The Aspinall Foundation’s reintroduction of western lowland gorillas to areas of Africa where they have been hunted to extinction appears to be working, according to a scientific study published today in the international conservation journal Oryx. Western lowland gorillas are classified by the World Conservation Union as Critically Endangered, based on a projected 80% decline in the wild over just three generations, ranking them alongside the most threatened species on the planet. Reintroduction of gorillas to protected areas from where they have previously been exterminated is still considered controversial, but a pioneering, long-term programme to do just that is starting to show it may be possible after all.
Two gorilla populations are currently in the process of being re-established in the neighbouring African republics of Congo and Gabon, by the UK-based charity The Aspinall Foundation in collaboration with the respective governments. Fifty-one gorillas were released between 1996 and 2006, 25 in the Lesio-Louna Reserve in Congo, and 26 in the Batéké Plateau National Park in Gabon. Most of the released gorillas are rehabilitated orphans of the illegal bush-meat trade, taken as young babies from their slaughtered mothers by opportunistic hunters. The majority of orphaned gorillas die of depression and mistreatment, but a few survive long-enough to be confiscated and handed over to long-term rehabilitation programmes.
In the Gabon project, in addition to the wild-born orphans the released gorillas also include seven captive-borns, sent back to Africa from The Aspinall Foundation’s successful captive-breeding population at Howletts and Port Lympne Wild Animal Parks in the UK.
Dedicated field staff have been monitoring the released gorillas for over ten years at both reintroduction sites. A previous analysis, published in 2012 in the International Journal of Primatology, illustrated that the reintroduction programme had been successful in terms of post-release survival, birth rates and dispersal, all of which were comparable with wild populations.
The new study goes a step further, using this information to develop a computer simulation model of the growth of the two reintroduced gorilla populations over a 200-year period.
Lead author of the new study, The Aspinall Foundation’s Conservation and Reintroduction Co-ordinator Tony King, explained, “We have seen with our own eyes the remarkable ways in which the released gorillas adapt to their new homes, and have celebrated numerous successful births to orphaned gorillas who never had the chance of a normal upbringing in a gorilla family – but this is the first time that we have put all this together to help predict the future success of the reintroductions.”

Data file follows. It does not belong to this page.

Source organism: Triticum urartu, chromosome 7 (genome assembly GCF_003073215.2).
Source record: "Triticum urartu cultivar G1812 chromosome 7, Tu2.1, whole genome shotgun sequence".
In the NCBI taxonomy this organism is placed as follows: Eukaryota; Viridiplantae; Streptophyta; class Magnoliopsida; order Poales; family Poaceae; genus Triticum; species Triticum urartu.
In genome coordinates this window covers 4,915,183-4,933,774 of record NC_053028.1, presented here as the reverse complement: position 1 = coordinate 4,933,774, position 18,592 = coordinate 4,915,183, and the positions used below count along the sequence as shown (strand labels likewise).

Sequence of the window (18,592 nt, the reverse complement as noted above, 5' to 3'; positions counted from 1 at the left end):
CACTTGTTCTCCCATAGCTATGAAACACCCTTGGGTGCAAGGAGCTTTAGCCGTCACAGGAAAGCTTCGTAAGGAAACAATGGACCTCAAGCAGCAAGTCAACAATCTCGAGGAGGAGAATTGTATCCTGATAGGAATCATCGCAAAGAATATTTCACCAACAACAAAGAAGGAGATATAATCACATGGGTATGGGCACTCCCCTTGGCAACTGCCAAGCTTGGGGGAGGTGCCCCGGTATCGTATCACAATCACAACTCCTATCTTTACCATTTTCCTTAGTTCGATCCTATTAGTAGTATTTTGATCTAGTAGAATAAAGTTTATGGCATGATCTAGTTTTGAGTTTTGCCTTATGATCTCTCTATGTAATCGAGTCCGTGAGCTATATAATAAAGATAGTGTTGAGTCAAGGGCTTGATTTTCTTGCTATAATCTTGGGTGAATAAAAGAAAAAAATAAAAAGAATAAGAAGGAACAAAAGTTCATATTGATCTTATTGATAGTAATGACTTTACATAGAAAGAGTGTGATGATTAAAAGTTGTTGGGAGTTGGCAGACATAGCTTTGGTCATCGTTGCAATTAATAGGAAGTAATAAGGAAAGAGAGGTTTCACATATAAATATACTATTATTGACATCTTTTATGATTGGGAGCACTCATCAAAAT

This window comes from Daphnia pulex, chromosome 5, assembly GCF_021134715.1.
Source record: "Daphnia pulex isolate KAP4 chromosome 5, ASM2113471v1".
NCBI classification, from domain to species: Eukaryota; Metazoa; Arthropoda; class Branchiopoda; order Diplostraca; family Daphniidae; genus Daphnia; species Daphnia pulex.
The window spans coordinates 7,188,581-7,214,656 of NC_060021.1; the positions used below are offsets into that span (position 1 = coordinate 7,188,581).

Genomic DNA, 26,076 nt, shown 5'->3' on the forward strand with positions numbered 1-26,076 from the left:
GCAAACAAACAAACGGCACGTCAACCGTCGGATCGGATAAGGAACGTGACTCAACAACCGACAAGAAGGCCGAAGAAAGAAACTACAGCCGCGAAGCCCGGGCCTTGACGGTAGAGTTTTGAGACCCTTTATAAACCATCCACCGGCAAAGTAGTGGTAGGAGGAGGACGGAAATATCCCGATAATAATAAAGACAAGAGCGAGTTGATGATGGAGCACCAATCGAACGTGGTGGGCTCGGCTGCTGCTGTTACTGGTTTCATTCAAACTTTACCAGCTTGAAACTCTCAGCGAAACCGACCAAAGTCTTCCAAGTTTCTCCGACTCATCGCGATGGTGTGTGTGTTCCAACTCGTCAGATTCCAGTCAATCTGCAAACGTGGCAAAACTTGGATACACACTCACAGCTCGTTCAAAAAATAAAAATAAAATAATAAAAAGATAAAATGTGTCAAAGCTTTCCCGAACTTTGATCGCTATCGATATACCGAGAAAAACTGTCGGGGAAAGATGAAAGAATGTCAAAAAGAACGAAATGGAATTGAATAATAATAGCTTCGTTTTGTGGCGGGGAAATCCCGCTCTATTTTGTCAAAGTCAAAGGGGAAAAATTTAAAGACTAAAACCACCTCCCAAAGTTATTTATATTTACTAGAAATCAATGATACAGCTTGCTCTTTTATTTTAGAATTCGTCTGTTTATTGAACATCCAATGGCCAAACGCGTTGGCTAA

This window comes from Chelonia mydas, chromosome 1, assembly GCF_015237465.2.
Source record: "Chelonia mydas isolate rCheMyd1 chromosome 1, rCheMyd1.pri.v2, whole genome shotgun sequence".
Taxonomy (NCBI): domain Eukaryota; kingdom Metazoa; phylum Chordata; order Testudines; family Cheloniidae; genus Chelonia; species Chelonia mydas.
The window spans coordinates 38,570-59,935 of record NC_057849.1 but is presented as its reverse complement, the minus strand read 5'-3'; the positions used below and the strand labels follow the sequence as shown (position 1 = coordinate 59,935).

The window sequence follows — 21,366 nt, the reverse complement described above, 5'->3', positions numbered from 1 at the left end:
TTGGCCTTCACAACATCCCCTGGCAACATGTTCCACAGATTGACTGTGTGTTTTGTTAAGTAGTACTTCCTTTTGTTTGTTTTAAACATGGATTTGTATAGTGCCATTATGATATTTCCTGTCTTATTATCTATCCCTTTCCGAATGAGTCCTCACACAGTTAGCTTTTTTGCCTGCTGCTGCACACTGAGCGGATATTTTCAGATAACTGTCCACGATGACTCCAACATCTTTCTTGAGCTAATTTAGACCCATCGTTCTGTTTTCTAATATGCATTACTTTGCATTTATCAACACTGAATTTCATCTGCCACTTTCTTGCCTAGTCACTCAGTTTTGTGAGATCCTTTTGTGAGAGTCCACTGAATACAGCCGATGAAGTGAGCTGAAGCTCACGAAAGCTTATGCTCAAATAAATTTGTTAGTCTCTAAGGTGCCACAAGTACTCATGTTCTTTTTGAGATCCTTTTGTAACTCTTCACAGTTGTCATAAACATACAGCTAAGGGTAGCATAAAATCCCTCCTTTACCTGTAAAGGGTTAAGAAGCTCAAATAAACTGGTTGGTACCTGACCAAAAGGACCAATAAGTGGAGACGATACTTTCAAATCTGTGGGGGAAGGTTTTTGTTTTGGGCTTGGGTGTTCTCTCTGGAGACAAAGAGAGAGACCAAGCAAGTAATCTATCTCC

The results of the study suggest that the reintroduced gorilla populations have a good chance of sustaining themselves for 200 years and more, but illustrated that reinforcement of the populations by further releases could significantly improve probabilities of population persistence and retention of genetic diversity. Damian Aspinall, chairman of The Aspinall Foundation, said, “This is incredibly useful information. Only last week three more gorillas were released in Gabon, and we are currently preparing an entire family group for imminent release.”
Developing the model was a challenge. “Gorillas can live for over forty years, usually don’t reproduce until they are at least 10 years old, and females produce one surviving off-spring only every five years or so,” added co-author Christelle Chamberlan, who has worked with both reintroduced lowland gorilla populations and the wild mountain gorillas of Rwanda. “Even after a decade of monitoring our released gorillas, there are still many aspects of their life-history patterns that we don’t know. We tested our model to see which factors were most significant in changing the predicted success of the reintroduction.
elatively small changes to annual birth rates or to female survival rates made big changes to the predicted long-term growth of the populations. Good numbers of healthy, reproducing female gorillas are therefore critical to population persistence.”
“It is definitely an ambitious project,” King concluded. “Results so far have exceeded most expectations. The gorillas are still living on a knife-edge though. Small reintroduced populations are always susceptible to crashes due to random changes in any number of factors. We plan to release more gorillas at both sites, which will increase the chances that the populations will survive. In reality we are still only just beginning.”